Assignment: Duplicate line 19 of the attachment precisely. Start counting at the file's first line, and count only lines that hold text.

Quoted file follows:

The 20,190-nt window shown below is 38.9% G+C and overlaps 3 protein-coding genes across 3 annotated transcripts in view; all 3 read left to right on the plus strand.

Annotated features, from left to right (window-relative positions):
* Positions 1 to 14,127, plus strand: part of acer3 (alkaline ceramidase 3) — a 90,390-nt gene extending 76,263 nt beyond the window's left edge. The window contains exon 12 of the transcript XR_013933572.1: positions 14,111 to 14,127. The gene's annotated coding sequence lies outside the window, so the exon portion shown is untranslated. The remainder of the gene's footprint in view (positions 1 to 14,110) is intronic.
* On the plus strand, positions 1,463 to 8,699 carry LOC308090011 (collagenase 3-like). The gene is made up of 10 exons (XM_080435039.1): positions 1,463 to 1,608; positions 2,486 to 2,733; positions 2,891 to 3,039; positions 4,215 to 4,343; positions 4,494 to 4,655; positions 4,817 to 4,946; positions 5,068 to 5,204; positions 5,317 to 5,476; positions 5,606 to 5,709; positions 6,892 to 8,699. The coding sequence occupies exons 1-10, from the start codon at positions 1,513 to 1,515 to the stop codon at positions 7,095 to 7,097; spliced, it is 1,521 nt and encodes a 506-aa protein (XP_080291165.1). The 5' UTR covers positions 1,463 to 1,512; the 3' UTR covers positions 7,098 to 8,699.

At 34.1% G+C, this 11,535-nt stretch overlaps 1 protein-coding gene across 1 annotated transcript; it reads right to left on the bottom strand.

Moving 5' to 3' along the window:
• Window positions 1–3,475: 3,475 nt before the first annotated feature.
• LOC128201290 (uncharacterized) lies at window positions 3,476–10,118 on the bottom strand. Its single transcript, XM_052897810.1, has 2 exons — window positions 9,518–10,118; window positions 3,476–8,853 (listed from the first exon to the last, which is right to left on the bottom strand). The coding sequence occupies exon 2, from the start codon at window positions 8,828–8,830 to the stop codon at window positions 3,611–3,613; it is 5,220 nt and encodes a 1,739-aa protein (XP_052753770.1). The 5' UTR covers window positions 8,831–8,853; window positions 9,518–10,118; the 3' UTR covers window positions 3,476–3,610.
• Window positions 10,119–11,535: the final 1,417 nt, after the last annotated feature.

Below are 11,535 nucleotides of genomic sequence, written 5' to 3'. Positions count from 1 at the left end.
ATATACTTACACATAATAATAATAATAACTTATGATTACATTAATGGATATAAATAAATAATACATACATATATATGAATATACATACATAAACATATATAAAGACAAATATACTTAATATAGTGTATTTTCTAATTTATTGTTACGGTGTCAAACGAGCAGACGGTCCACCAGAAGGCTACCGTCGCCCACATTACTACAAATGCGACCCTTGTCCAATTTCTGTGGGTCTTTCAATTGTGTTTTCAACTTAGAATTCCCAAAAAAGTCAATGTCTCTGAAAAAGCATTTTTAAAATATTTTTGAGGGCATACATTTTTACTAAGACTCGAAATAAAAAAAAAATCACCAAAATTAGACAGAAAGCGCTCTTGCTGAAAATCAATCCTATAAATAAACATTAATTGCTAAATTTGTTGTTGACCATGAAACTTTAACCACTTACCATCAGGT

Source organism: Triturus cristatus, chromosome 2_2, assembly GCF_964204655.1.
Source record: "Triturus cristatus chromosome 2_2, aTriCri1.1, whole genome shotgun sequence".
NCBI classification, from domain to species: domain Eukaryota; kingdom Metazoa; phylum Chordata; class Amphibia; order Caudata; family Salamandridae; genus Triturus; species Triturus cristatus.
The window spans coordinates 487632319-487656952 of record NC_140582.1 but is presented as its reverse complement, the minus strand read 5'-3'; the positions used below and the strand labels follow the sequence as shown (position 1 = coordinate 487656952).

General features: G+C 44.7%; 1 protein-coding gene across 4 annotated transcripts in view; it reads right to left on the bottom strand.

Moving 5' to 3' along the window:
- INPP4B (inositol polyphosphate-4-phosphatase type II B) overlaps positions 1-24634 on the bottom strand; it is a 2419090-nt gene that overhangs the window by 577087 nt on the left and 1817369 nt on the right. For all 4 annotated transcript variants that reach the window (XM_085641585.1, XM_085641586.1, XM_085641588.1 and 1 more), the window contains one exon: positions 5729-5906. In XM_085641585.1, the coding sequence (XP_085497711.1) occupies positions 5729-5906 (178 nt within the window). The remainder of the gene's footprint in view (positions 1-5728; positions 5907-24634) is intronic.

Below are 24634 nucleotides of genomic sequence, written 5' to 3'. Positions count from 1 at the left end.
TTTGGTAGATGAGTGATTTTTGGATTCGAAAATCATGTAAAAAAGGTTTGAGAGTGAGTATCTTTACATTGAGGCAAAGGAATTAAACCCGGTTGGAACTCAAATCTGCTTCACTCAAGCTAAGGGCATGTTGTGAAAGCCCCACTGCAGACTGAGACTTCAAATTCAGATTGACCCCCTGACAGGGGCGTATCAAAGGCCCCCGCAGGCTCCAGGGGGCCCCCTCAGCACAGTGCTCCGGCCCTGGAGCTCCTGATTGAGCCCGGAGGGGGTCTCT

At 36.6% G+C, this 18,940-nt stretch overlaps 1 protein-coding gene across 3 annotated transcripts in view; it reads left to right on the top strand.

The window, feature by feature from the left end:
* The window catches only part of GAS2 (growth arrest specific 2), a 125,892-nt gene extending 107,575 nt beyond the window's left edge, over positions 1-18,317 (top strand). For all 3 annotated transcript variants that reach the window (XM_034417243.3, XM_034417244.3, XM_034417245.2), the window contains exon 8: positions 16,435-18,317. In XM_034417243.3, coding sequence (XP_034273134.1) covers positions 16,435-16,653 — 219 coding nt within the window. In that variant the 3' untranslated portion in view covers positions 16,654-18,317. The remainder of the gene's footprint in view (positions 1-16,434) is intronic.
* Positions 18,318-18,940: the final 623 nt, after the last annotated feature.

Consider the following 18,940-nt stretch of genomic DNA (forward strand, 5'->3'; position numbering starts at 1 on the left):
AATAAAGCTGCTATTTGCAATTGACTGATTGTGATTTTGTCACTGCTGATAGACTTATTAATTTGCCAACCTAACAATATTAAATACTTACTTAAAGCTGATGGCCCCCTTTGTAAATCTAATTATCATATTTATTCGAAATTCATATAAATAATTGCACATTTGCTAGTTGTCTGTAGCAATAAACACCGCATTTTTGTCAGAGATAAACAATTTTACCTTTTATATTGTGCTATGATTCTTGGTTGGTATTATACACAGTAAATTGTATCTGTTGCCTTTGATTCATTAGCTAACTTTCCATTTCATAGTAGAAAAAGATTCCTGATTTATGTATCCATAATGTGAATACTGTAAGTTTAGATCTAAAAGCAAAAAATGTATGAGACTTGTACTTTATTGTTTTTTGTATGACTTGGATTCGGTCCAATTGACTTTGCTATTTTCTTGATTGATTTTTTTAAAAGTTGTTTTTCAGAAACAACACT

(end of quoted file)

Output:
Below are 24634 nucleotides of genomic sequence, written 5' to 3'. Positions count from 1 at the left end.